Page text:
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Lane

From Academic Kids

For people named Lane and other uses of the word, please see Lane (disambiguation).


The word lane has two meanings:

  1. A narrow road, usually lacking a shoulder or a median. The word is typically applied to roads in the countryside, but can also be applied to urban streets like Drury Lane in London. Some places, like the U.S. state of Nevada, like to apply the term to certain arterial roads.
  2. The area of a street or road marked by white or yellow lines, in which motorists maintain a consistent direction of travel. This is the more commonly used meaning in everyday English speech and is the one elaborated upon here.

Most countries with a significant number of automobiles maintain lanes on their roads, and strictly enforce laws requiring drivers to stay in their lanes as much as possible (as opposed to randomly "drifting" or "weaving" which is common in lane-less countries like Egypt). In many countries, a prolonged inability to stay in one's lane is considered to be a sign of drunk driving and may lead to a citation for a traffic violation, or even an arrest.

Contents

Types of lanes

  • A through lane or traffic lane is the default type of lane for through traffic. At intersections, these may be indicated by arrows on the pavement pointing straight ahead.
  • A loading lane is an area next to a curb, which is reserved for loading and unloading passengers. It may be marked by a "LOADING ONLY" sign or a yellow or white curb.
  • A passing lane is often provided on steep mountain grades, in order to allow smaller vehicles to pass larger, slower ones. This is sometimes called a climbing lane if on the uphill side. Passing lanes may also be provided on long stretches of other roadway. On two-lane roads, passing in the lane of oncoming traffic is sometimes allowed given a long enough straightaway, if the broken line is on the normal side of travel.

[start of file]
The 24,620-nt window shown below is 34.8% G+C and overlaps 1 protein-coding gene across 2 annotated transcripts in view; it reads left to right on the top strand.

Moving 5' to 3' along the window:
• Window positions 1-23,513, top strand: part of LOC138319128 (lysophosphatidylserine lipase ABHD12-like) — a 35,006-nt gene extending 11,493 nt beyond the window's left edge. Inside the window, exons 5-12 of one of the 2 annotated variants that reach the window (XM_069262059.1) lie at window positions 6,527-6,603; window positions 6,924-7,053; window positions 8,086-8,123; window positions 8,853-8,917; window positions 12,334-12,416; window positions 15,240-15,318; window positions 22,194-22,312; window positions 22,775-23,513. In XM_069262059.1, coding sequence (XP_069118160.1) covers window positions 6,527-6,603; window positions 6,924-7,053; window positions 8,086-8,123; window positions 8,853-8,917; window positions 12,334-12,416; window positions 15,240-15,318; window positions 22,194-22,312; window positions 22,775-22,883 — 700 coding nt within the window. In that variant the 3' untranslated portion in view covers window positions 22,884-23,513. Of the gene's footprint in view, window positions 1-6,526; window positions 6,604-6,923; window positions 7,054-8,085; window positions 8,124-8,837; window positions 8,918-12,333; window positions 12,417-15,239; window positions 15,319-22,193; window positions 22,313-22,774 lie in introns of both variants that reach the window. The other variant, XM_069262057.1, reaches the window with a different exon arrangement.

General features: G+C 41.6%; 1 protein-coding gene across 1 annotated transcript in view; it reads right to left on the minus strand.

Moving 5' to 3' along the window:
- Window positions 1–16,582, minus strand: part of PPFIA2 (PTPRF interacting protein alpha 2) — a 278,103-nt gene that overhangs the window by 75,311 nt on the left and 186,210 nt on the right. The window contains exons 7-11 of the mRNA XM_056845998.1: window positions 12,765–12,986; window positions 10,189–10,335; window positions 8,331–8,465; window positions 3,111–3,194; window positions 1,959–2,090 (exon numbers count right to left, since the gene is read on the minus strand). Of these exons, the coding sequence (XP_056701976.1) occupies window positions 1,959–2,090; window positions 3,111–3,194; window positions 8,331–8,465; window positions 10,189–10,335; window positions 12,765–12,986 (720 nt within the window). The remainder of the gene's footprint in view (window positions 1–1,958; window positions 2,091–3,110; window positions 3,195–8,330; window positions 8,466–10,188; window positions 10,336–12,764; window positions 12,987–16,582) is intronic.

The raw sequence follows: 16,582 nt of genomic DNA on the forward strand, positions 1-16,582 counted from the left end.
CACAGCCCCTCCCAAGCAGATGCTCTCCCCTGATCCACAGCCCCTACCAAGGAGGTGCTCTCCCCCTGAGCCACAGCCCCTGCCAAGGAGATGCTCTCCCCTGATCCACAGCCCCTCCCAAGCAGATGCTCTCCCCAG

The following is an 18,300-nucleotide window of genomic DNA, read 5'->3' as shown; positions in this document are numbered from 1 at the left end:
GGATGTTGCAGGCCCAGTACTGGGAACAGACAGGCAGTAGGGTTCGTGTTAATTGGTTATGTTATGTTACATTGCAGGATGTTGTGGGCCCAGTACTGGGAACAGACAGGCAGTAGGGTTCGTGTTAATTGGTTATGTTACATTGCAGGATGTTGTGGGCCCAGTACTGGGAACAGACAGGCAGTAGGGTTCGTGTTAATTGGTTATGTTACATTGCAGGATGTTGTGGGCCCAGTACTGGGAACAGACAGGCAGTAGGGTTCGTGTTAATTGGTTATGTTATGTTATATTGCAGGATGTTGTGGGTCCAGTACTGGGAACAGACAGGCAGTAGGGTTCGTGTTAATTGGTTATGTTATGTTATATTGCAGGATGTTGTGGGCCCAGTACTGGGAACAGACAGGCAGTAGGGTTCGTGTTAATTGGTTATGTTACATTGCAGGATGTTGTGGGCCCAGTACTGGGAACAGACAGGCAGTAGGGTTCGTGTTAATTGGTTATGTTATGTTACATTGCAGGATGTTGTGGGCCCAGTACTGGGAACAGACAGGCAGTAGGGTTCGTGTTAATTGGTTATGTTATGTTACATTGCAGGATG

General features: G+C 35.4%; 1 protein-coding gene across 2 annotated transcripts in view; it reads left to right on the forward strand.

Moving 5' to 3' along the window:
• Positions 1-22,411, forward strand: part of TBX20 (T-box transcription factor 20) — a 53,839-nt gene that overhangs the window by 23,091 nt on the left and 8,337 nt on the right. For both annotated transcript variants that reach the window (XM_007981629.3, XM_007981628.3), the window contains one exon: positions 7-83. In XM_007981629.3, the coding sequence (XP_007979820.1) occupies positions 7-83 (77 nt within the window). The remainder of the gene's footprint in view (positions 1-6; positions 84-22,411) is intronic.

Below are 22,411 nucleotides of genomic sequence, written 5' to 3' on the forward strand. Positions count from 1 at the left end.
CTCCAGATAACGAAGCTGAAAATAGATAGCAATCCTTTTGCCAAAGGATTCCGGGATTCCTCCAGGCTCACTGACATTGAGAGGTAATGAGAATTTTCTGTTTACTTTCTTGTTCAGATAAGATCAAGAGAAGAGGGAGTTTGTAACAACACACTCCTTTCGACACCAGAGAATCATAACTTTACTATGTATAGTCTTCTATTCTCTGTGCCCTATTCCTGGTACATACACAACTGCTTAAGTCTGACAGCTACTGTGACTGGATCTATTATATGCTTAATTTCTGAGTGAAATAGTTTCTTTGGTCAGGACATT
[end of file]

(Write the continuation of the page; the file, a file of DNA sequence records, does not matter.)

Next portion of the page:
• The emergency lane of a road (also known as the breakdown lane or shoulder) is reserved for breakdowns, and for emergency vehicles. Often, especially in rural areas, these lanes deliberately have ruts cut in them, in order to warn drivers that they are leaving the roadway. This feature is especially important in the circumstance that a driver falls asleep at the wheel.
  • An HOV lane or carpool lane is reserved for carpooling. It may be marked with a diamond icon every few hundred feet (hence the nickname "diamond lane"), or separated from other lanes by double broken white lines, a continuous pair of double yellow lines, or just a single broken white line.
  • A turn lane is set aside for slowing down and making a turn, so as not to disrupt traffic. At a full intersection with a traffic light, turn lanes are used more to hold traffic until the light changes.
  • A bike lane is a half-lane reserved for bicycling. This may be indicated by a bicycle icon, the word "BIKE" (or its local equivalent), or both.